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perhansa (not verified) | April 22, 2007 - 10:55am

Cheers from sunny London town.

My mother was a devout catholic and it's from her I get my social justice genes. She spent many years serving the poor and mentally disabled in the community through her church. My father was an ex-marine sergeant (Korea) and a baptist turned presbyterian and that's the church my siblings and I were raised in--which meant, we didn't get baptized until we were older. My mother told me later in life that was an unending nightmare for her for she feared I would die and be sent to limbo. I was her first born and only son. She and my grandmother plotted on multiple occasions to have me secretly baptized for my eternal protection.

Over time she started eating meat on Fridays and when she died my father and mother were attending a compromise (Lutheran) church together. Religion was important to them both, not in an obsessive way, but as a part of their very strong sense of responsibility, fairness, commitment to family, and community. I thank them for those role models however it came about.

I marvel that it took a theological study and 41 page report to say there's hope that the wee ones won't be left lingering in the cosmic neverland. My children are all BA Christians and I know they fear for my eternal demise and pray regularly for my soul. Sorry I can't take Pascal up on his wager. It's the fear and mental/emotional anxiety that religion creates with its unfounded (and often ridiculous) beliefs that I find most offensive. Plus, the willingness to die or kill or persecute for them...Nice post Susan, I enjoyed reading this.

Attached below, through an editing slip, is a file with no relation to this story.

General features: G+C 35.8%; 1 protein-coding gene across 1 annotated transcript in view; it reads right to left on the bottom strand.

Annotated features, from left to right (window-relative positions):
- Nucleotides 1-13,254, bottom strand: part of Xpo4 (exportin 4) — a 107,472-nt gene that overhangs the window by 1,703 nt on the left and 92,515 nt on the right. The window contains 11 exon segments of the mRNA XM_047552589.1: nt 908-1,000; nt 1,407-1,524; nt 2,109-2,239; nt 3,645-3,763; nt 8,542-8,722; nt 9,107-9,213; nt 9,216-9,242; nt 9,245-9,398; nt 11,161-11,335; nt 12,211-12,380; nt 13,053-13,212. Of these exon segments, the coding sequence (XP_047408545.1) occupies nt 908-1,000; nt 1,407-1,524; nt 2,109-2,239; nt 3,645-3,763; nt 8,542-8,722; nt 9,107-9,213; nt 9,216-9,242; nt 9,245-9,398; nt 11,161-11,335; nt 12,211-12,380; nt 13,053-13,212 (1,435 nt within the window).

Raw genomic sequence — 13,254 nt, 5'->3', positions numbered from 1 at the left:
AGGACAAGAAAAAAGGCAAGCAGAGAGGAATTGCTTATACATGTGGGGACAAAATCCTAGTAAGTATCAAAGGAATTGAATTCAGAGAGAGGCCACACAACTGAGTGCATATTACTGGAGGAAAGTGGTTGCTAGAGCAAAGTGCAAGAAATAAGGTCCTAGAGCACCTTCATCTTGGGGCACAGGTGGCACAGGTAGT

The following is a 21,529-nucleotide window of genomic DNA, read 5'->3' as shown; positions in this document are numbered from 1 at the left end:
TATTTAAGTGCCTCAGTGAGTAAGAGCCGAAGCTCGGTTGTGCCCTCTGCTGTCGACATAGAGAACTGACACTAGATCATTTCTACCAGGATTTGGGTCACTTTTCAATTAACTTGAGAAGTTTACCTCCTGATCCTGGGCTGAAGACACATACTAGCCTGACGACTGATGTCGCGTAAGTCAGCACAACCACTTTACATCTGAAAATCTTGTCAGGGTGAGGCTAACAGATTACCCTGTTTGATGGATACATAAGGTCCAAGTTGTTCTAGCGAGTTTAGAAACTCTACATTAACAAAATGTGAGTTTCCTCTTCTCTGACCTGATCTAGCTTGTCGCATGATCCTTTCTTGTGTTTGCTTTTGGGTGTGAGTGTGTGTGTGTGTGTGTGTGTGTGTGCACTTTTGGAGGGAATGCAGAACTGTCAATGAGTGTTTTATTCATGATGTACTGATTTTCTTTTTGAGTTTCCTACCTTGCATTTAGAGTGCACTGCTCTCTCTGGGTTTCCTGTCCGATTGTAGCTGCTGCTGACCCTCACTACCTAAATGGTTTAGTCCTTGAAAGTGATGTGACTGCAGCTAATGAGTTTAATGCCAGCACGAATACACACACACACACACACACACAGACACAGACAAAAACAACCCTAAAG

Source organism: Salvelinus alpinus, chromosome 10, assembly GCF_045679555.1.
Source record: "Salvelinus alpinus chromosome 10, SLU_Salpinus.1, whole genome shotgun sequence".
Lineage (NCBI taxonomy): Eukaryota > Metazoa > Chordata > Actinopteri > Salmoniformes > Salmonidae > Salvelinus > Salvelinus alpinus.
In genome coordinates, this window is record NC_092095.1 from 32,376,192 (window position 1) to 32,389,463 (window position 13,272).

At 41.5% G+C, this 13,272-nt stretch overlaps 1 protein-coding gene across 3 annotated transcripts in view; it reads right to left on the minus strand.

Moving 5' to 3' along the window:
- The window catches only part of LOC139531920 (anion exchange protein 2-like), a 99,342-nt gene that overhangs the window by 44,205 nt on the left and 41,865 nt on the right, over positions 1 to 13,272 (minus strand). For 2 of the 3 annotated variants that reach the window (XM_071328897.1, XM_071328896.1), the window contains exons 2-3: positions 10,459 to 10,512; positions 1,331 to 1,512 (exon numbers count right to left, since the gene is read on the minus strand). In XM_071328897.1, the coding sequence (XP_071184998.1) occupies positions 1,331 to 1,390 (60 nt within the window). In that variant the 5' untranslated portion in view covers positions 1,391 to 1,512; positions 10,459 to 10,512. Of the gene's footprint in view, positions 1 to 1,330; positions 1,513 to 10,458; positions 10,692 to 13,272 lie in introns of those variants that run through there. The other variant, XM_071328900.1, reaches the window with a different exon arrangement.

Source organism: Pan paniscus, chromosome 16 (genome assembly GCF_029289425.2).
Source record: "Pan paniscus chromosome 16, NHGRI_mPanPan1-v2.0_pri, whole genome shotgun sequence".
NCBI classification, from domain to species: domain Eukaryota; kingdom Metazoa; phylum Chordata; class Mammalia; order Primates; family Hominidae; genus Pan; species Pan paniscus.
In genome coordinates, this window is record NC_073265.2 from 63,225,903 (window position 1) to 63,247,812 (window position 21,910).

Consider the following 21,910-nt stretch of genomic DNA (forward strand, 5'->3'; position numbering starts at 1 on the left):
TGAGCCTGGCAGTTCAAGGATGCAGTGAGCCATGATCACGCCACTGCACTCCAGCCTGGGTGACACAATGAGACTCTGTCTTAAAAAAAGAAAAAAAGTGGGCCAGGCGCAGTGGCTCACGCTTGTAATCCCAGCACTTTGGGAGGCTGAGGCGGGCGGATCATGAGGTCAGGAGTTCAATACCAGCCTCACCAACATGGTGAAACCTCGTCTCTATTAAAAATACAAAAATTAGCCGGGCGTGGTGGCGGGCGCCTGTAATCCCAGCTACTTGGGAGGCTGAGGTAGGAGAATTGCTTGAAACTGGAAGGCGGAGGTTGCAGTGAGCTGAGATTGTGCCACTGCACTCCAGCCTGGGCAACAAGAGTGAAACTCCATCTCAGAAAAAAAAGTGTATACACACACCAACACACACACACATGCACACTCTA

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susan | April 22, 2007 - 11:08am

It was through our brief time in the Catholic church that my mother got involved in something called the Catholic Inter-racial Council, (not sure that's quite the right name, but close) and became deeply involved in the civil rights movement, including going to jail in Albany, GA, with Dr. King. So, as a result of my Catholic education, I break out in hives when I smell incense or hear too much god-the-father talk, but I also got a heckuva role model in my mom. A fair trade-off.
Perhansa -- we're not envious of you being in London, too much. But, it's sunny here too, and the Maple buds have popped to neon green.
Poet -- Those who know me would not consider me the Worcestershire in the marinade. Isn't it slightly sweet?

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Poet (not verified) | April 22, 2007 - 7:12pm

Susan observes:

Poet -- Those who know me would not consider me the Worcestershire in the marinade. Isn't it slightly sweet?

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Indeed it is but it is also slightly fishy (anchovies don't you know!) As for what others think--well maybe i get to introduce you to a part of you that neither they nor you know very well just yet. Marinade on!

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Leftymn (not verified) | April 24, 2007 - 5:08pm